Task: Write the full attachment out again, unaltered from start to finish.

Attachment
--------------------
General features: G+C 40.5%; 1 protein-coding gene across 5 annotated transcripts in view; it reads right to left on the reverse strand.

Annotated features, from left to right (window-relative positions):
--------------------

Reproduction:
General features: G+C 40.5%; 1 protein-coding gene across 5 annotated transcripts in view; it reads right to left on the reverse strand.

Annotated features, from left to right (window-relative positions):